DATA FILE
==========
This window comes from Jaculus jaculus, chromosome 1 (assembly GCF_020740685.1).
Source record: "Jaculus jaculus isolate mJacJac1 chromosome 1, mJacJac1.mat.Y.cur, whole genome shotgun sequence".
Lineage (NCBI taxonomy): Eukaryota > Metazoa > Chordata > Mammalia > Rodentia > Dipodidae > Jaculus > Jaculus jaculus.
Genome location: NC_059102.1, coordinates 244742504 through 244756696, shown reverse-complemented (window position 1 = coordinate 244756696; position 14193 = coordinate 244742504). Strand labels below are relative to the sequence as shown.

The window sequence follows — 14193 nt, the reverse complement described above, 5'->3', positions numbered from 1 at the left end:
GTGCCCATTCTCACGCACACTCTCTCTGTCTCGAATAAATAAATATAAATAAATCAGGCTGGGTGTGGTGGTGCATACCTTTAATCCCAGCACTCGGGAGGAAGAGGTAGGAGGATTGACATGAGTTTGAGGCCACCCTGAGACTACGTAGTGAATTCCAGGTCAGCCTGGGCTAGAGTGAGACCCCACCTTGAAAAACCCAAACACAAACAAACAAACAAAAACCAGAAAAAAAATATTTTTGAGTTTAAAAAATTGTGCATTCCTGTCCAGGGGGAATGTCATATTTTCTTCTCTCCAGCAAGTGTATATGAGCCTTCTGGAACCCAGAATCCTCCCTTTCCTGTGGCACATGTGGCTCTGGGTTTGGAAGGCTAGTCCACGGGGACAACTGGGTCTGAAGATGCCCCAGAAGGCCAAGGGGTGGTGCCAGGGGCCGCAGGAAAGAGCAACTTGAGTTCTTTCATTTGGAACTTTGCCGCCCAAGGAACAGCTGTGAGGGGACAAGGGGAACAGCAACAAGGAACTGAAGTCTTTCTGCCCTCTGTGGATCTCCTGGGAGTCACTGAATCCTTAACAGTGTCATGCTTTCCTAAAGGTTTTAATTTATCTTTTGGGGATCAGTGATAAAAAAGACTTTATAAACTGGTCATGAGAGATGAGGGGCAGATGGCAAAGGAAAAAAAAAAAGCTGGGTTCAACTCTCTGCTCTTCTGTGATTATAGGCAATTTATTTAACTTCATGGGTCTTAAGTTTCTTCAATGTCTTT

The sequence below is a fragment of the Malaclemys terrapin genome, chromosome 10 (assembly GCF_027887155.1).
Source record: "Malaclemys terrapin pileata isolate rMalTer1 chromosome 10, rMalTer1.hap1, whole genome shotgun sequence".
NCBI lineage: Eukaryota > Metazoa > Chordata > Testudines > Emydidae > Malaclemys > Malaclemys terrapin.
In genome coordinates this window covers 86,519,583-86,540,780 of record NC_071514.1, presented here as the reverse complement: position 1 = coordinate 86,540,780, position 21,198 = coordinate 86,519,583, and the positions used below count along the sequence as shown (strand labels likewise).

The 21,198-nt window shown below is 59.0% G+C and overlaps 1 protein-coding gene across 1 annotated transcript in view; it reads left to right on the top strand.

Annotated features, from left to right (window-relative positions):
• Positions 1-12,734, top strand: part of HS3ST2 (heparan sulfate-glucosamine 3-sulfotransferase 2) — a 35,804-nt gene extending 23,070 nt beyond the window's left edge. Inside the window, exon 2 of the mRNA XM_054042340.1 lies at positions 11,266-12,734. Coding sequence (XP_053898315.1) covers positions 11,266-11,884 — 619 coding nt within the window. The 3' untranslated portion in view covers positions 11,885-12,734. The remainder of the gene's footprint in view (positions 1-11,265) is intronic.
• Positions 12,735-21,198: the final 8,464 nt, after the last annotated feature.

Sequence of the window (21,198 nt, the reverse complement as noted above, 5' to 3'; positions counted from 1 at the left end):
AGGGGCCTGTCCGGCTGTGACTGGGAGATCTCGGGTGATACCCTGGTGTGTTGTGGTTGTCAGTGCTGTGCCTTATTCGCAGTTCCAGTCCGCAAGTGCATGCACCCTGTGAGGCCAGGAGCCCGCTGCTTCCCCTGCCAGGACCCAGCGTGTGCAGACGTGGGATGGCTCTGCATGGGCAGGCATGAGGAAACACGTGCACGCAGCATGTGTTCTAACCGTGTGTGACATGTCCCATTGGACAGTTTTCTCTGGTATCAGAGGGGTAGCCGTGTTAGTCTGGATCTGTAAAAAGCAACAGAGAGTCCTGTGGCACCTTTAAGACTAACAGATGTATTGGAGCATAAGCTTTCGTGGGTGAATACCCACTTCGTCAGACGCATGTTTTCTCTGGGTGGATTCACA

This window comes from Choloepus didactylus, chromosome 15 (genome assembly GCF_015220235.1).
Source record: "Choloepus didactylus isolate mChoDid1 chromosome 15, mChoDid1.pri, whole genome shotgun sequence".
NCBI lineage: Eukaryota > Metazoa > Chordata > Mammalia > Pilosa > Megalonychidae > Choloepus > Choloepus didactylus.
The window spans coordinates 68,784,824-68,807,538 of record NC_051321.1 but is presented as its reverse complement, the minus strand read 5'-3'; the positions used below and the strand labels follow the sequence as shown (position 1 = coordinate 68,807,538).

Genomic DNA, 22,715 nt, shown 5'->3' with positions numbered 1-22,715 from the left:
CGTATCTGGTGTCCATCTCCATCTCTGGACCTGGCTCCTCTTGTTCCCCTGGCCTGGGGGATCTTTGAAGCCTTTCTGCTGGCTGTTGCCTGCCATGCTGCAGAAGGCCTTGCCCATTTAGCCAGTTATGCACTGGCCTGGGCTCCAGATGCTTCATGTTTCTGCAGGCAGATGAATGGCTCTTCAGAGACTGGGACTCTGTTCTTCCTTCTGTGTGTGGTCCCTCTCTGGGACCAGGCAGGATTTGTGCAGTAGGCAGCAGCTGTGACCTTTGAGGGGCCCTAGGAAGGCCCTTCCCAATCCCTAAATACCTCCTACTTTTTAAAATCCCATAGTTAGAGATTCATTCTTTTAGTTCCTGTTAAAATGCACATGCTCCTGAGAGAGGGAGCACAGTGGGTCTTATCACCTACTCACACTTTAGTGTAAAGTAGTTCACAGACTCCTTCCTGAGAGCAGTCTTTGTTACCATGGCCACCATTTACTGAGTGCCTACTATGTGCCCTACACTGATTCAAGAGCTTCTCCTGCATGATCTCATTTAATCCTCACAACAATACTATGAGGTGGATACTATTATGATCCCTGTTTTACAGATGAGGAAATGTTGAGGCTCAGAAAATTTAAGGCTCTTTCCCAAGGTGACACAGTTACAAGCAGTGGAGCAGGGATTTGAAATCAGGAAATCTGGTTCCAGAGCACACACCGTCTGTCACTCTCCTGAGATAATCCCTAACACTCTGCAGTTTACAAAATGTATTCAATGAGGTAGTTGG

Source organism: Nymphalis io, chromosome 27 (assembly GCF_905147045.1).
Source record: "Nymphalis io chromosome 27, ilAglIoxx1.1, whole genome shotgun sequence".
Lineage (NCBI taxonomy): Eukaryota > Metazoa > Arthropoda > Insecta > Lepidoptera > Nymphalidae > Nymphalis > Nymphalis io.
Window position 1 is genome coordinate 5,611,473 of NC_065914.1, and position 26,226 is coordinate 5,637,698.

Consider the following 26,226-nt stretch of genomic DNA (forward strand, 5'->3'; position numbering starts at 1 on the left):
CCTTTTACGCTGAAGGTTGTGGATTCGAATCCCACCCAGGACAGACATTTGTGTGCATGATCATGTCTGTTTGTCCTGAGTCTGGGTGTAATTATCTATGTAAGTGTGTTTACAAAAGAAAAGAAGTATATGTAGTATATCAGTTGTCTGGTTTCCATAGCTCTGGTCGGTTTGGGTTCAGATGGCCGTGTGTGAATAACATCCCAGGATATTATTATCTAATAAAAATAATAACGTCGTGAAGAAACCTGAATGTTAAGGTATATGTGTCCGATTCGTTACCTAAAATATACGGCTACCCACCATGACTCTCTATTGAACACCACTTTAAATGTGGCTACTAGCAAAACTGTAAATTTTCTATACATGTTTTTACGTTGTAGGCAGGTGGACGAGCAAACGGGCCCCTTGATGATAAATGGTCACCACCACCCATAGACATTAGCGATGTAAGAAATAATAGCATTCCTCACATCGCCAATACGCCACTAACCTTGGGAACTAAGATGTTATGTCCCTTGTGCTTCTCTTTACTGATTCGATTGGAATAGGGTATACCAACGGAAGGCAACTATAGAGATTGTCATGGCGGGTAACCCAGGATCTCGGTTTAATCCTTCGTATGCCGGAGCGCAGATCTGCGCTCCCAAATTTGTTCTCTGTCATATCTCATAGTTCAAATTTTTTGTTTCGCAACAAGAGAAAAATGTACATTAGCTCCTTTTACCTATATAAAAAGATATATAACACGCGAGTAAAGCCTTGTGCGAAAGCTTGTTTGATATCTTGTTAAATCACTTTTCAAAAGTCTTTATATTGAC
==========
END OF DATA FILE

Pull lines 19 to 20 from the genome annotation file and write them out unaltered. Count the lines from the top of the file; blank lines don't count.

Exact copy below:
NCBI lineage: Eukaryota > Metazoa > Chordata > Mammalia > Pilosa > Megalonychidae > Choloepus > Choloepus didactylus.
The window spans coordinates 68,784,824-68,807,538 of record NC_051321.1 but is presented as its reverse complement, the minus strand read 5'-3'; the positions used below and the strand labels follow the sequence as shown (position 1 = coordinate 68,807,538).